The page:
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Installation and Setup

Allister Banks edited this page Jul 30, 2019 · 9 revisions


To install the latest production release of JSSImporter, download the latest package installer from the Releases section of the JSSImporter repo. This will add the processor to the /Library/AutoPkg/autopkglib folder, and the python-jss package to /Library/Application Support/JSSImporter.


Earlier versions of JSSImporter did not bundle python-jss into the package.

Which version is right for me?

Due to changes in Jamf Pro since JSSImporter was developed, there have been some challenges in maintaining full functionality. You may find that different versions work best for you. It is recommended to start with the latest Pre-Release version (1.0.2b2), and then if you have problems with that to revert to 1.0.0 and then 0.5.1.

A big challenge is that there is no public API for uploading packages to a Jamf Cloud Distribution Server (JCDS), so some degree of hackery has had to be employed. Version 1.0.2b2 is reported to work with JCDS, but there are occasionally issues. Users of other Cloud Distribution Points have reported success with 0.5.1.


Prior to using the JSSImporter, You will need to add some preferences to your AutoPkg preferences file:

  • The URL to your JSS
  • The username and password of an API privileged user (see next section for more info)
  • Your distribution points

Creating an API user

If you haven't done so already, you'll need to create a service account with which JSSImporter will interact with the API. It is recommended to create a user named something like "AutoPkg", which you can do in the Jamf Pro admin interface in Management Settings > Jamf Pro User Accounts and Groups.

The user will need Create, Read, and Update privileges on the following:

  • Categories
  • Computer Extension Attributes
  • Smart Computer Groups
  • Static Computer Groups
  • File Share Distribution Points (only needs "Read")
  • Cloud Distribution Points (only needs "Read")
  • Packages
  • Policies
  • Scripts

Basic preferences

The preferences you will definitely need are JSS_URL, API_USERNAME, and API_PASSWORD. You will probably also want to configure distribution points so your packages can get synced to them. Distribution points are covered later. You can configure these basics with the following commands:

defaults write com.github.autopkg JSS_URL https://test.jss.private:8443
defaults write com.github.autopkg API_USERNAME apiUser
defaults write com.github.autopkg API_PASSWORD apiPassword

SSL and Self-Signed Certificates

If your JSS uses a self-signed certificate, please consider switching to a real certificate. Please.

The bundled python-jss uses the python requests module by default, or curl if it is not available on the system. You can investigate adding the self-signed certificate to a curl.rc file for the user account autopkg is using.

For the non-security-minded admin, if you are testing or are running with scissors in YOLO mode, you can disable certificate verification by using the following preference:

defaults write com.github.autopkg JSS_VERIFY_SSL -bool False

This value defaults to True, because you should want to verify both where you're uploading to and that what you upload isn't harmed in transit. It's worth it before you push this to an installer that runs as root on all the computers you manage.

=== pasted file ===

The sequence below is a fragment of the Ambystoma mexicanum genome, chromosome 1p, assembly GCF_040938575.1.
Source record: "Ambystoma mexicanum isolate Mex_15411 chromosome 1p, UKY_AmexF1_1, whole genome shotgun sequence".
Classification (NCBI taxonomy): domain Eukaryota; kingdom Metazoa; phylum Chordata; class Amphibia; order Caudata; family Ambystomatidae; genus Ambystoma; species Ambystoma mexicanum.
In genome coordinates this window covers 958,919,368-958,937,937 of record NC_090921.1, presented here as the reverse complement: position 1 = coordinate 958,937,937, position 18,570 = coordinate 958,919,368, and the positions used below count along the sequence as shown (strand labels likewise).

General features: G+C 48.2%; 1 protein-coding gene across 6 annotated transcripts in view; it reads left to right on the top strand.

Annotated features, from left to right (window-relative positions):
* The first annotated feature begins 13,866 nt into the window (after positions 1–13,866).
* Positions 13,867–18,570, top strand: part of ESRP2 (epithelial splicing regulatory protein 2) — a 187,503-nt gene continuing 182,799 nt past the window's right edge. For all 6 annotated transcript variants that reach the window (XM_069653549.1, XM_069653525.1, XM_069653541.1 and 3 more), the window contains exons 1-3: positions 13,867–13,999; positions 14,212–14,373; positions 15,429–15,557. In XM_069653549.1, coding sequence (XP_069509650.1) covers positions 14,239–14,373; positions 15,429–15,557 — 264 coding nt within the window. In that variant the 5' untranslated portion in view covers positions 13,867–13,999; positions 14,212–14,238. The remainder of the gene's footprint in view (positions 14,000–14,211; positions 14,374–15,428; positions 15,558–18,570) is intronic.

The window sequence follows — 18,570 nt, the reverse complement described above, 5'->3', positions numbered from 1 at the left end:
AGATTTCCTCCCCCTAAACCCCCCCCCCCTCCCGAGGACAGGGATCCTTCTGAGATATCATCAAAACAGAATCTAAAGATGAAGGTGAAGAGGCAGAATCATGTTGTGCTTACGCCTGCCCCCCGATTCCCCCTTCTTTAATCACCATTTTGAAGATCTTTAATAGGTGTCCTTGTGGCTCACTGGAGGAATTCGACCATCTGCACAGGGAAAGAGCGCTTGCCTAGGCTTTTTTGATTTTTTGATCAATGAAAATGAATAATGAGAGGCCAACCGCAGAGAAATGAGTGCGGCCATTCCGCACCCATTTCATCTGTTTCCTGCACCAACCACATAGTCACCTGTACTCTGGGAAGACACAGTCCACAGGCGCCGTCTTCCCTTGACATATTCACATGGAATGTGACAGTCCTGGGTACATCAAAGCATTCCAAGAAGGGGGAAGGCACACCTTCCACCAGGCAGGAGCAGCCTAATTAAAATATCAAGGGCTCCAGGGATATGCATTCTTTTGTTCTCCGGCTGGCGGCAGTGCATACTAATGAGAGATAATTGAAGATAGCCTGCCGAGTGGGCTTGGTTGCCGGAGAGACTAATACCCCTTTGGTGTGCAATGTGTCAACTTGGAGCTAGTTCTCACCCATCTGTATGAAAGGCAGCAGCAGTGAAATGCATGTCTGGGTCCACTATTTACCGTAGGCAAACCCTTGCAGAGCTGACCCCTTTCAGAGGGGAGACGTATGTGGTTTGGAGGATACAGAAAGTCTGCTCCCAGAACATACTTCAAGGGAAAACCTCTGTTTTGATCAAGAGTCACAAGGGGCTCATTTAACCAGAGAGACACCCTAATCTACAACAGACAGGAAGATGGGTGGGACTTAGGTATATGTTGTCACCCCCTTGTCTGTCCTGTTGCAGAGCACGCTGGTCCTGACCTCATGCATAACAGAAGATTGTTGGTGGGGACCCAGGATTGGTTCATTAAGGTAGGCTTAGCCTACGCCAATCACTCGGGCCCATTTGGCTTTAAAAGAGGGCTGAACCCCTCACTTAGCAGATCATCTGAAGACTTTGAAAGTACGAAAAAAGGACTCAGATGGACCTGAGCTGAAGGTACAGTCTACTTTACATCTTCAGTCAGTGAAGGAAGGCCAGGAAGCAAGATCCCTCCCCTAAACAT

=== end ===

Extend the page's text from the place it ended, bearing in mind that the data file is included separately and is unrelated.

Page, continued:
Additional Preferences

In addition to the URL, user, password and SSL preferences, there are a few others you may want to use.

  • JSS_SUPPRESS_WARNINGS: Boolean. Determines whether to suppress urllib3 warnings when you are using python requests as the request handler. This has no effect on curl. If you choose not to verify SSL with JSS_VERIFY_SSL, urllib3 throws warnings for each of the numerous requests JSSImporter makes. If you would like to see them, set to False. Defaults to True.

A note on passwords

These instructions walk you through setting preferences through bash command-line tools (PlistBuddy, defaults). JSSImporter is written in Python. JSSImporter is often used in AutoPkgr which adds Objective-C to the mix. And the templates are all XML. Each of these languages has reserved characters, some of which may be in your API user's or distribution point's password.

If you are having weird issues with authentication errors, even though you know you are typing the password in correctly to defaults/AutoPkgr/etc, please side-step the issue entirely and create a password that is truly secure and try again. "Special characters" do not automatically create password complexity. Just randomly generate a very long alphanumeric password and you'll be golden. You won't be typing it in pretty much ever, so the length is not going to be a nuisance, compared to the anxiety attacks you may experience trying to figure out the intracies of encoding and decoding passwords back and forth through all of these different languages.

This is not to say that JSSImporter doesn't do its best job trying to handle these correctly; but rather that there are enough FAQ password issues that it makes sense to just call it out and spare yourself the mysterious issues introduced when bash expands the ! or $ in your password to something mysterious.

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